As Marijuana Use Increases, Quality Control Becomes an Issue
With nearly half the states in the U.S. legalizing the use of marijuana for medical purposes and two states legalizing it for recreational use, there is growing interest in monitoring and regulating quality and purity. New certification programs and businesses devoted to screening marijuana are cropping up to meet demand.
Dispensaries Turn to Private Labs
Medical marijuana dispensaries are not new. There is evidence that marijuana can be useful in the treatment of several medical conditions, including multiple sclerosis, Crohn’s disease, glaucoma, Alzheimer’s disease, fibromyalgia, osteoporosis and even bacterial infections. Marijuana is also good at reducing the pain and discomfort associated with chemotherapy.
Unlike many other drugs, however, marijuana is not created in a lab with quality standards in place. It is a plant that is grown and that contains thousands of compounds, some of which are thought to be medically important. It can contain contaminants, such as pesticides, mold, fungus, or bacteria, all of which can negatively impact an already sick or compromised patient.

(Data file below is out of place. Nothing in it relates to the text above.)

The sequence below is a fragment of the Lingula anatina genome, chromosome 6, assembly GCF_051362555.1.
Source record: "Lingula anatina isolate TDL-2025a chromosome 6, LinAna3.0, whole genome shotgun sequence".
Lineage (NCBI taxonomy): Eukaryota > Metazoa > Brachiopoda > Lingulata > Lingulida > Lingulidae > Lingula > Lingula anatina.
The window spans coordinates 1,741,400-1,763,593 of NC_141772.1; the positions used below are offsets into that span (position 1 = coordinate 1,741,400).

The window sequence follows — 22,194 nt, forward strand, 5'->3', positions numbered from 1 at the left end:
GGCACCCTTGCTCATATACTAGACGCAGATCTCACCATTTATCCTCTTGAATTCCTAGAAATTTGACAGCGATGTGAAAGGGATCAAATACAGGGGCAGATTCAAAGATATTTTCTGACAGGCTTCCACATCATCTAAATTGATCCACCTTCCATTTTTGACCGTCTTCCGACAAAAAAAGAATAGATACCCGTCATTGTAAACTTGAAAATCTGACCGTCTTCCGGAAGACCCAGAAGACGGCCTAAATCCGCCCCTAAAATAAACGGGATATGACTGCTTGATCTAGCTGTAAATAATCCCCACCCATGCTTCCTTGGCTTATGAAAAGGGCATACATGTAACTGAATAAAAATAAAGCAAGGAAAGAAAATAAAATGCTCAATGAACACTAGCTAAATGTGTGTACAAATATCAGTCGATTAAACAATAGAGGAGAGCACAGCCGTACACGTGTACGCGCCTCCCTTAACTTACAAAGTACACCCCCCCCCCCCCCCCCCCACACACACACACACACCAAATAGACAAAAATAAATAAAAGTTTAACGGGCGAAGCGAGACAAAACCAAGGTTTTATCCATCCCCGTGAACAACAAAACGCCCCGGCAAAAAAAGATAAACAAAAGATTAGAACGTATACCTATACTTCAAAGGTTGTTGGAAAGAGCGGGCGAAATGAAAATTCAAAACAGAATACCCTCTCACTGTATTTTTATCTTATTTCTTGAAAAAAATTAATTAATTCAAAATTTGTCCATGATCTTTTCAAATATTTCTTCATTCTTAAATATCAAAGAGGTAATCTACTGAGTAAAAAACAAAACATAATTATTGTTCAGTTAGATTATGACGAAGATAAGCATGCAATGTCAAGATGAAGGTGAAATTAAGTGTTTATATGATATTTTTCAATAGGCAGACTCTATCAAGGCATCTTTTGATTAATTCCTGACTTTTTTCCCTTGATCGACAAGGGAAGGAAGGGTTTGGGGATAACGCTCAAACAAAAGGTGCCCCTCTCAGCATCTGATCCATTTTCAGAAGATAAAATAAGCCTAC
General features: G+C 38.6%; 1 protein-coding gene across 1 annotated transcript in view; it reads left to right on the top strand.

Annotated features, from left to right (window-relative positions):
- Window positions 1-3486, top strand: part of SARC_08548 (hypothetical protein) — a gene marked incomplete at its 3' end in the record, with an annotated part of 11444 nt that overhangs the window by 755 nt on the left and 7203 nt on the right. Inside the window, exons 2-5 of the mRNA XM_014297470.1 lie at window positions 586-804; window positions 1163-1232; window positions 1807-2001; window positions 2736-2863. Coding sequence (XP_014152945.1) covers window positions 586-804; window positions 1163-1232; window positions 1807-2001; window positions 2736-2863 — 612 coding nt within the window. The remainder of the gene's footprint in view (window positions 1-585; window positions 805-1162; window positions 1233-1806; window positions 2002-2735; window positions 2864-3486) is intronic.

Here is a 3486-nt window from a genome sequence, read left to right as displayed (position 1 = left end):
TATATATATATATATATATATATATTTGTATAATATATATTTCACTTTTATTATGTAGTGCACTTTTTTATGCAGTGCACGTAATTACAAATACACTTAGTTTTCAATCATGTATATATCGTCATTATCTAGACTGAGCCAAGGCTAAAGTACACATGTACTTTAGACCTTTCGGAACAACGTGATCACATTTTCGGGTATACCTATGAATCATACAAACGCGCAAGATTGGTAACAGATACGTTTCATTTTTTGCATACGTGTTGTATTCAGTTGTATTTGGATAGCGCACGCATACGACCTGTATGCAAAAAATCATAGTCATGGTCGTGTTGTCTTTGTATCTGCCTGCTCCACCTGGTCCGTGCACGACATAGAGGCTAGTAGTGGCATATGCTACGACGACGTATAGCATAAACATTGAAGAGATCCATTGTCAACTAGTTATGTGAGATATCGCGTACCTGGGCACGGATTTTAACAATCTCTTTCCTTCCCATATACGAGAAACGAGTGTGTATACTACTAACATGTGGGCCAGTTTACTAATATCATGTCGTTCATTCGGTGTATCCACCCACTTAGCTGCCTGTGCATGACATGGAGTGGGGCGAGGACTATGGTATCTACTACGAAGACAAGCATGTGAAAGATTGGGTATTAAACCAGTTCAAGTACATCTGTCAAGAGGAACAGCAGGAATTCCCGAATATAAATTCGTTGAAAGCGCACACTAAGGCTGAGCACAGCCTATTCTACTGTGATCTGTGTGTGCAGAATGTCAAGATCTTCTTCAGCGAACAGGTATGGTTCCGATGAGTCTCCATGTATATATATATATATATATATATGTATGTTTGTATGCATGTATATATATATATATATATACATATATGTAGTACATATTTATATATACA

To avoid these contaminants, many dispensaries start with organic plants. They then turn to private labs to ensure that their product is pure and free of harmful substances or microorganisms. These labs can also test plants for levels of the compounds known as cannabinoids that are found in marijuana and that are important for successful treatment. Currently, only Massachusetts and Illinois require dispensaries to test their plants, but that may change in other states, opening up the door for a new industry.
Independent Certification of Marijuana
Because not all states require that their medical marijuana be tested for quality and purity, advocacy groups are stepping in to ensure safety for patients. The Americans for Safe Access Group has recently started a new nationwide program to certify medical marijuana. Called Patient Focused Certification (PFC), this is the only independent certification program to date.
PFC will base its certification on quality standards set by the American Herbal Pharmacopeia and the American Herbal Products Assn. The standards and the PFC encompass everything from packaging to labeling to the operation of individual dispensaries. Those spearheading the new certification program hope that it will help to protect patients and that it will make the medical marijuana industry more credible.
What About Recreational Marijuana?
Medical marijuana users are not the only ones concerned with the quality of cannabis plants. Now that recreational use of the drug is legal in Washington and Colorado, more people are becoming aware of the dangers of using a product contaminated by pesticides, mold, or bacteria. Dispensaries selling the drug for recreation are free to use the services of laboratories to guarantee the quality of their product, but there are as yet no requirements to do so.